So, I like to think of myself as a runner. I am definitely a recreational runner and am only competitive with myself and am not dedicated enough to run in the winter. I have been running 2 miles regularly for a while and recently upped it to 3-4. For the last month or so I have been running 5-6 days a week. Before that it just depended on the weather, but I try for at least 5 days a week in non winter months.

    In October I tripped over a large height difference in a crack in the sidewalk, landed on my right wrist and had to have emergency surgery inserting a plate (my hand was falling off of my wrist). I had a long recovery (still not back to normal ROM) but I started running again, very, very carefully and more aware of the sidewalk.

    Last night I tripped. And fell. On a height difference in a sidewalk crack. Luckily no breaks, just a badly skinned knee and some concrete burn, but I'm wondering what the hell is going on.

    Am I meant to not be a runner? Running wrong? Neurological problem? What is wrong with me?!

    I am too embarrassed to talk to my "runner" friends about this because WHO THE HELL FALLS THIS MUCH?! And no, I am NOT typically accident prone or clumsy in regular, everyday life or even my other workouts (which include cardio and weight lifting).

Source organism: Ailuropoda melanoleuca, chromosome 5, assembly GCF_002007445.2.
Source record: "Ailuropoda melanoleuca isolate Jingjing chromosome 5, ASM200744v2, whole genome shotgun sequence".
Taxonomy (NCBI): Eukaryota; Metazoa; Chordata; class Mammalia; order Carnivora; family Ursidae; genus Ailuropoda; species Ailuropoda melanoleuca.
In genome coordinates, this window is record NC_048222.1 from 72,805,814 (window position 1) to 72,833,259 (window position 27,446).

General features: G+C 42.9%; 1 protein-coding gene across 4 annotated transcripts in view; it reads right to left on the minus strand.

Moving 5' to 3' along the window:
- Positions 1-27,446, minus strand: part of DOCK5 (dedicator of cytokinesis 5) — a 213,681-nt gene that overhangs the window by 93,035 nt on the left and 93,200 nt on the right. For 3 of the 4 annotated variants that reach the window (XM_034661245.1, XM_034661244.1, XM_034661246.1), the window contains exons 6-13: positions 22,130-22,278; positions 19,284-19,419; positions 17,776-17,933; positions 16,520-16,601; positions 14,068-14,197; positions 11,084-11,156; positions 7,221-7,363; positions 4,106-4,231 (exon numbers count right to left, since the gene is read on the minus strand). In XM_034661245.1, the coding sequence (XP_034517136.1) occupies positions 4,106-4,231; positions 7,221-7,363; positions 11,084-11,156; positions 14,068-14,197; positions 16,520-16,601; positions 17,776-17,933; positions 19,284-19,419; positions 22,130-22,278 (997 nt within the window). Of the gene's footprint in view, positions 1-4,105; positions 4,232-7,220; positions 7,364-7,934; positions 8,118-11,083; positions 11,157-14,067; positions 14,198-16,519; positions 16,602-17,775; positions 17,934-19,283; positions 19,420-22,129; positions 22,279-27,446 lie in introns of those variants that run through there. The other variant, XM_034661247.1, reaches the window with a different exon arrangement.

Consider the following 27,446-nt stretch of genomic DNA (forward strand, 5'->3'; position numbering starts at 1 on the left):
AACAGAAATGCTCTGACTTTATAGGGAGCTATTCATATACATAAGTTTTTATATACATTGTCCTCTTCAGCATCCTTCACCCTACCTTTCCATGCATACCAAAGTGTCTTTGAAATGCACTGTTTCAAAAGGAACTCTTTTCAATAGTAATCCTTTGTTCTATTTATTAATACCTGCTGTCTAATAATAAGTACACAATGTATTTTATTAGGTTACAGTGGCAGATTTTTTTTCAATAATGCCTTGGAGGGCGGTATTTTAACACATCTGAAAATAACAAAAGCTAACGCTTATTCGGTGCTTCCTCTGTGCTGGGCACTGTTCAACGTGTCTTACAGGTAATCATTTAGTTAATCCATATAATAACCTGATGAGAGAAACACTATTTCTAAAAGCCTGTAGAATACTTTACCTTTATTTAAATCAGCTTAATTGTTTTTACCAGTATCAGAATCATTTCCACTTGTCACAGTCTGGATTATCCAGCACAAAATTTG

Any insight?

    Hey,
    No judgement here! Do you wear contacts or glasses when you run? I fell down some stairs one day out of nowhere, and then I started falling all the time. I figured out it was because my prescription changed on me and my depth perception was off. After I got new contacts, no more falls. It's worth a shot if you are having some serious falls.
  • yancystreetyancystreet Member Posts: 38 Member Member Posts: 38 Member
    I run outdoors as well, I refuse to run on sidewalks for the very reason you mentioned. Uneven pavement, also the threat of cars backing out of their driveway. I have found a nice out of the way neighborhood, quite isolated from pass through traffic. I drive to it, run, drive back home. I run in the street. Very few car issues in that neighborhood.